Lawmakers see cyberthreats to electrical grid

The organization responsible for regulating electrical suppliers doesn't appear to be serious about fixing vulnerabilities, lawmakers say

The U.S. electrical grid remains vulnerable to cyberattacks that could cripple the economy, and the organization responsible for regulating electrical suppliers doesn't appear to be serious about fixing the problems, some U.S. lawmakers said Wednesday.

U.S. Rep. James Langevin and other members of the House of Representatives Subcommittee on Emerging Threats, Cybersecurity, and Science and Technology questioned whether the North American Electric Reliability Corp. (NERC), an electric industry group tasked with ensuring electric reliability, is doing its job.

NERC officials last October painted a "misleading" and rosy picture of the U.S. electric system's readiness for cyber attacks, said Langevin, a Rhode Island Democrat and chairman of the subcommittee. But Langevin has "little confidence" that the U.S. electrical grid has fully addressed the so-called Aurora vulnerability, a cyberattack aimed at shutting down electric utilities' generators or other equipment, he said.

"I still do not get the sense that we are addressing cybersecurity with the seriousness that it deserves," Langevin added. "I think we could search far and wide and not find a more disorganized, ineffective response to an issue of national security of this import. If NERC doesn't start getting serious about national security, it may be time to find a new electric reliability organization."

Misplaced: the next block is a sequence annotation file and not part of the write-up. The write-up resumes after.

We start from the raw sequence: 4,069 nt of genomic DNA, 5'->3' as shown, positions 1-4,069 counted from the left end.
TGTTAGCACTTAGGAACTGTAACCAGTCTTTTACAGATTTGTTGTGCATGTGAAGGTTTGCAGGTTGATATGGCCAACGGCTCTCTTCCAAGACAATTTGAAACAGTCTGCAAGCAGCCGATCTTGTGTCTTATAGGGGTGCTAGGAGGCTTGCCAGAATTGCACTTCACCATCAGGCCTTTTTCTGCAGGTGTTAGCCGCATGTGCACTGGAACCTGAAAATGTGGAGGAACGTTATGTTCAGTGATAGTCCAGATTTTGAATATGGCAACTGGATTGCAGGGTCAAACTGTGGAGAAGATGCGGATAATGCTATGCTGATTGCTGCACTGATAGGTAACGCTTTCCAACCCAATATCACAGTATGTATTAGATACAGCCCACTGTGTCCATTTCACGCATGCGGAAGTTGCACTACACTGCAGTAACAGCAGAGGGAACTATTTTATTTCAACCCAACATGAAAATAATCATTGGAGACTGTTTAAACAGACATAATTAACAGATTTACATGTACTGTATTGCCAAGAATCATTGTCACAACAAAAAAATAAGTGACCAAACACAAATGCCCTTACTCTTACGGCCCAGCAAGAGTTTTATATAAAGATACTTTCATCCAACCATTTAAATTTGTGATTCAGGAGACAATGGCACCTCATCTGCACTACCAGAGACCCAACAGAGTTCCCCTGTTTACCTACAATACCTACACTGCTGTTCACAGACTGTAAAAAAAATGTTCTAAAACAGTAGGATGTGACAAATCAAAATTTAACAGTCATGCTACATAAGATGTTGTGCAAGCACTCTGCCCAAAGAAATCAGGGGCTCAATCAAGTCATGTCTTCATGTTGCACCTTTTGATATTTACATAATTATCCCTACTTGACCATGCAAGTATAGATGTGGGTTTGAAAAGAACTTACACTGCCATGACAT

The U.S. and Canadian governments have given NERC authority to ensure the reliability of the electric grid. Last October, a NERC official told Congress that utilities covering 75 percent of the U.S. power grid were taking actions to fix Aurora vulnerabilities first identified by the U.S. Department of Homeland Security in 2006.

But the U.S. Government Accountability Office (GAO) released a report on Wednesday identifying numerous cybervulnerabilities at the Tennessee Valley Authority (TVA), the nation's largest public power company. The GAO issued 92 recommendations to the TVA, which supplies power to 8.7 million U.S. residents in Tennessee and parts of six other states.

"The corporate network was interconnected with control systems networks GAO reviewed, thereby increasing the risk that security weaknesses on the corporate network could affect those control systems networks," the GAO report said.

On the TVA's control systems networks, firewalls were inadequately configured or bypassed, passwords were ineffectively implemented, and servers and workstations lacked key patches and effective virus protection, said Greg Wilshusen, director of information security issues at the GAO. "Until TVA fully implements these security program activities, it risks a disruption of its operations as the result of a cyberincident," Wilshusen said.

TVA's corporate network had some of the same vulnerabilities, including a lack of key software patches, limited security configurations, and an intrusion-detection system with "significant limitations," the report said.

The TVA had already been working to fix the problems when the GAO investigation happened, said William McCollum Jr., chief operating officer of the TVA. The power supplier has addressed several of the issues identified by the GAO, McCollum said, and the TVA would address most of the problems by the end of the year. But McCollum could not give lawmakers a definite date when all the issues would be fixed.

NERC, with help from the Federal Energy Regulatory Commission, is implementing cybersecurity requirements that come online in July, instead of the advisories it had authority to issue in the past, said Richard Sergel, NERC's president and CEO.

Sergel pledged to push cybersecurity issues with electric utilities and paint a clearer picture of problems before Congress. "The responsibility to be clear [about problems] is ours," he said.

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